Written by: Olivera Tolimir
If you’re planning to visit Serbia, learning how to order coffee might be one of the first things you want to master. During the path of learning to speak Serbian, correctly ordering this heavenly drink should be very high on your priority list. Why do we start with it? Well, because the coffee culture in Serbia is quite strong.
More than half of our population drinks coffee every morning, and when we say coffee, we don’t think of some fancy vanilla-flavored drink with milk, chocolate powder, and just a pinch of coffee. Oh, no, no, no. We’re talking old-fashioned, strong, black coffee. Before we dive into coffee shop etiquette, let’s talk about our beloved hot beverage!
Domaća kafa (Homemade Coffee)
In case you’re not sure what this homemade coffee represents, we’ll start with the basics. Black (or homemade) coffee was brought to Serbia by Turks. The Ottoman Empire ruled over Serbia for more than 500 years, and during that period of time, they brought us a fair amount of their customs, foods, drinks, and words. Black coffee is one of them. That’s why it’s also called Turkish coffee (turska kafa).
Black coffee (crna kafa) is prepared in a special pot called cezve (in Serbian, it’s written džezva). We put water in the cezve and heat it on the burner. As soon as the water starts boiling, we move it aside, put a teaspoon or two of ground, non-filtered coffee, and put it back on the burner for a few seconds. After that, it’s ready for serving!
Black coffee is served in small cups and optionally, with sugar. Some people put milk in their homemade coffee, but it’s not so common.
What is common for the coffee lovers in Serbia is we sip our beloved drink in the morning, with friends, and even when we would like to signal our guests it’s time to go home! “Sikteruša” is the cup of coffee a host offers you after you’ve been at their home for a while. It’s like saying, “OK, you’ve been here for a few hours, we had a great time, but now I’m tired, so let’s circle this up”. So, apparently, when visiting our country, it’s not crucial only to speak Serbian – you should try to understand our quirks and all those silent parts of the conversations!
Speak Serbian 101: Ordering Coffee
There’s more than one way to order coffee in Serbia. There are politer and more direct ones. But don’t worry about being impolite if you’re direct. It’s natural for our language, so as long as your tone is friendly, all of these phrases will work completely fine. Of course, don’t forget to say, “Hello” first! So, if you want to speak Serbian like a native, order your coffee in one of these ways:
- Daćete mi domaću kafu. (You’ll give me a homemade coffee.)
It sounds really inappropriate in English, right? It’s almost as if you’re trying to be rude and command the waiter. But don’t worry, in Serbian, it’s completely acceptable, and the waiter won’t consider you an arrogant person!
- Crnu kafu, molim te. / Crnu kafu, molim Vas. (A black coffee, please.) *The second form is used for formal communication, for example, if the waiter is older than you.*
If you want to speak Serbian in a politer way, you can make your sentence nicer by removing the words daćete mi, and adding the word “please” (molim te / molim Vas).
- Za mene crna kafa. / Ja ću crnu kafu. (For me, a black coffee. / I’ll have a black coffee.)
This version is a usual way to order coffee in Serbia when there are more people at the table, and you go round saying your orders. This way, you’re giving the waiter those extra two seconds to move their focus from the previous guest, before you say your order.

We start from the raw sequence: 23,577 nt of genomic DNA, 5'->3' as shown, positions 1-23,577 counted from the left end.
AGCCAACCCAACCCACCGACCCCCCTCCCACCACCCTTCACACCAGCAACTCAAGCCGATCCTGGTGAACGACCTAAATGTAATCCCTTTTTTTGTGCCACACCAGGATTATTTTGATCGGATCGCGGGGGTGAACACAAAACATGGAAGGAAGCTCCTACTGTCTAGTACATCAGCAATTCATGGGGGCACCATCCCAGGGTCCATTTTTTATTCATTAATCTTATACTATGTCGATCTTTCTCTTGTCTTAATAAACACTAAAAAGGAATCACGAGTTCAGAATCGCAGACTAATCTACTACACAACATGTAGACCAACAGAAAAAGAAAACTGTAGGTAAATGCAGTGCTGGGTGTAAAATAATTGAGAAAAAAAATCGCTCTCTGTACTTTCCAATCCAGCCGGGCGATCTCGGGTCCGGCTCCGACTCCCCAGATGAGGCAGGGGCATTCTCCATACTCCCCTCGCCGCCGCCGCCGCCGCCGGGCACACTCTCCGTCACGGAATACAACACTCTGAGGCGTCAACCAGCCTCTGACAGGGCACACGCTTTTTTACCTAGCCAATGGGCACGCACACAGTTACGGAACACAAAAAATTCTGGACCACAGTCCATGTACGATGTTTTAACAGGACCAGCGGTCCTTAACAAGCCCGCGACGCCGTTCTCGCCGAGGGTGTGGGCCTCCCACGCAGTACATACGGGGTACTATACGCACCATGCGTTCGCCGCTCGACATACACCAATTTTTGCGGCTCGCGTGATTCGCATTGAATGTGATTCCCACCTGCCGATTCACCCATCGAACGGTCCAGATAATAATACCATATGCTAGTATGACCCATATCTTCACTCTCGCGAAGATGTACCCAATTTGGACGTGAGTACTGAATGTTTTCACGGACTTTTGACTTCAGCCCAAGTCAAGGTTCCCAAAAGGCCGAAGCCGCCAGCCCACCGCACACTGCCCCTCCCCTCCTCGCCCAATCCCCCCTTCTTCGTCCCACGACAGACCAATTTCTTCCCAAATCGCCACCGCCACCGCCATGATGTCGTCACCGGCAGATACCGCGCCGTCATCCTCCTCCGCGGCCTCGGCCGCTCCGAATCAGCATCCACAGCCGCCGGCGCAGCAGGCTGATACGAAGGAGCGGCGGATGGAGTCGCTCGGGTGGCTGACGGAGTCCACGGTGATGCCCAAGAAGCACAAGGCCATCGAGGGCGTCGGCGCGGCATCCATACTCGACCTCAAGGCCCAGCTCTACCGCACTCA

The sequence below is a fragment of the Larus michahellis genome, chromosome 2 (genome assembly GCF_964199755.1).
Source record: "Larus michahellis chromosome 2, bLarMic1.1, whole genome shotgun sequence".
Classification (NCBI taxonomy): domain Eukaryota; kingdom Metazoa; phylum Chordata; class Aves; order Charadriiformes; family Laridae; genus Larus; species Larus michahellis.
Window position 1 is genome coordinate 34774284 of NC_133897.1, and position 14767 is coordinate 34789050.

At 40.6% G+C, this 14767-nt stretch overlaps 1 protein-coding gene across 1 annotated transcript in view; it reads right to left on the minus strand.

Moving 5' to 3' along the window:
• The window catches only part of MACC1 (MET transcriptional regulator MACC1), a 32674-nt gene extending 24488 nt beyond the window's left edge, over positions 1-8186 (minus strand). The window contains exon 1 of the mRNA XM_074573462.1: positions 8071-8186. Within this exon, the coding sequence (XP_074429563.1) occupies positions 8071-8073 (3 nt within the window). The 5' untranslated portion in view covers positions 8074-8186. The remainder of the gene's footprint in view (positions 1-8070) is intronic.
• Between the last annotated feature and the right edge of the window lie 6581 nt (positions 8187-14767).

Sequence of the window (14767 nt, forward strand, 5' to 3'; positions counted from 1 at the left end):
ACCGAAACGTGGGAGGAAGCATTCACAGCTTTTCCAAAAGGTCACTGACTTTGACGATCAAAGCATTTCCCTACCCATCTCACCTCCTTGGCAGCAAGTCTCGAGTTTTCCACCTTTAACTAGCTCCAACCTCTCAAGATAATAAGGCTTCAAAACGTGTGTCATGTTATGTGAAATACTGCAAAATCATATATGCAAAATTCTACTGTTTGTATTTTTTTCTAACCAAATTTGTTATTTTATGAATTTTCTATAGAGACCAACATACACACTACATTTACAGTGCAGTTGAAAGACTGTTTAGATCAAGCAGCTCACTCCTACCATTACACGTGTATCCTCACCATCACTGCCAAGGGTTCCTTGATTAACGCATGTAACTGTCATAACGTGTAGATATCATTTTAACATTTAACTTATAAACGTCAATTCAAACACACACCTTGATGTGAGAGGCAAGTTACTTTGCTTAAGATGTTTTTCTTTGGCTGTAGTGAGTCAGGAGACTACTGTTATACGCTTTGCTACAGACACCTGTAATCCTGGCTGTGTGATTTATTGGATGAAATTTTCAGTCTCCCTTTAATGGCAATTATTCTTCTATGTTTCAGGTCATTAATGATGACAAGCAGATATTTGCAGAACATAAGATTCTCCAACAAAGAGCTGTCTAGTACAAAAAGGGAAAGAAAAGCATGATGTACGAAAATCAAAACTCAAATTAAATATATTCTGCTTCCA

- Da li imate domaću kafu? (Do you have homemade coffee?)
We use this sentence when we’d like to order a homemade coffee, but we’re not sure if the coffee shop serves it. It’s not an unusual question, because some modern restaurants and coffee shops don’t serve it.
Other Popular Types of Coffee in Serbia
We talked so much about black coffee, you might think that’s the only type of coffee Serbs drink! While it may be true for the generation of our grandparents and often parents, younger generations are changing this custom. Globalization has left a mark in Serbia, so the youth mostly drinks instant coffee or espresso.
- Nes kafa (Instant coffee)
The word nes doesn’t mean “instant” in English, but this is one of those cases when a company’s or product’s name has taken over the entire type of a certain product. It’s similar to using the word “Kleenex” in English for all paper tissues.
So, when you’d like to drink a cup of instant coffee, you can say: “Nes, molim Vas”. This type of coffee has a few variations, so we’ll list them:
- topli nes (warm instant coffee)
- hladni nes (cold instant coffee)
- nes sa šlagom (instant coffee with whipped cream)
- nes bez šlaga (instant coffee without whipped cream).
If you’d like your coffee to be with sugar, just say sa šećerom, and if you want it without sugar, ask for a coffee bez šećera.
- Espreso (espresso)
There are three types of espresso depending on the amount of coffee and water in a cup:
- kratki espreso (one shot of espresso)
- dupli espreso (two shots of espresso)
- produženi espreso (ona shot of espresso + water).
Whichever coffee you’d like to order, you can use the sentences we wrote in the section about black coffee, and swap the words crna kafa with nes or espreso. Practice these sentences for a day or two and you’ll find it easy to order coffee in Serbia!
- Produženi espreso, molim te.
- Daćete mi nes sa šlagom.
- Za mene topli nes bez šlaga.
- Ja ću kratki espreso.
We hope you’ll soon have the chance to practice these sentences in a real Serbian coffee shop! What could be a better way to learn to speak Serbian than with a friend, while enjoying a good cup of coffee?